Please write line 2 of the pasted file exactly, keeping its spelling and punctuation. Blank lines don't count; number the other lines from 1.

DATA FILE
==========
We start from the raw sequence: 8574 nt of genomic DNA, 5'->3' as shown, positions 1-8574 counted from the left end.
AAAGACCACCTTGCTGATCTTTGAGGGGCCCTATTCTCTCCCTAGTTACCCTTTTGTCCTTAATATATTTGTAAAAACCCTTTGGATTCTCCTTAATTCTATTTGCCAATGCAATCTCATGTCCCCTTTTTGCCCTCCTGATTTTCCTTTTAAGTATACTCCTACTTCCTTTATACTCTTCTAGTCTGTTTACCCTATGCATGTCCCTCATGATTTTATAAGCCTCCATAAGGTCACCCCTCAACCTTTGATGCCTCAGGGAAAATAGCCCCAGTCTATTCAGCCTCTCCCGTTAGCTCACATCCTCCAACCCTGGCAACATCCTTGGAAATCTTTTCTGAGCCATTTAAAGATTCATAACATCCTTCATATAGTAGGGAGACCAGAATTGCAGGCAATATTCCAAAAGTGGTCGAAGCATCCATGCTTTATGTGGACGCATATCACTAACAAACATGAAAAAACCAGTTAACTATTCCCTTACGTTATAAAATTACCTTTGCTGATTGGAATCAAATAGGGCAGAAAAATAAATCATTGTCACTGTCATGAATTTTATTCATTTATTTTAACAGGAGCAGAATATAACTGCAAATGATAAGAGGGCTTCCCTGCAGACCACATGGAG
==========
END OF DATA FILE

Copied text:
AAAGACCACCTTGCTGATCTTTGAGGGGCCCTATTCTCTCCCTAGTTACCCTTTTGTCCTTAATATATTTGTAAAAACCCTTTGGATTCTCCTTAATTCTATTTGCCAATGCAATCTCATGTCCCCTTTTTGCCCTCCTGATTTTCCTTTTAAGTATACTCCTACTTCCTTTATACTCTTCTAGTCTGTTTACCCTATGCATGTCCCTCATGATTTTATAAGCCTCCATAAGGTCACCCCTCAACCTTTGATGCCTCAGGGAAAATAGCCCCAGTCTATTCAGCCTCTCCCGTTAGCTCACATCCTCCAACCCTGGCAACATCCTTGGAAATCTTTTCTGAGCCATTTAAAGATTCATAACATCCTTCATATAGTAGGGAGACCAGAATTGCAGGCAATATTCCAAAAGTGGTCGAAGCATCCATGCTTTATGTGGACGCATATCACTAACAAACATGAAAAAACCAGTTAACTATTCCCTTACGTTATAAAATTACCTTTGCTGATTGGAATCAAATAGGGCAGAAAAATAAATCATTGTCACTGTCATGAATTTTATTCATTTATTTTAACAGGAGCAGAATATAACTGCAAATGATAAGAGGGCTTCCCTGCAGACCACATGGAG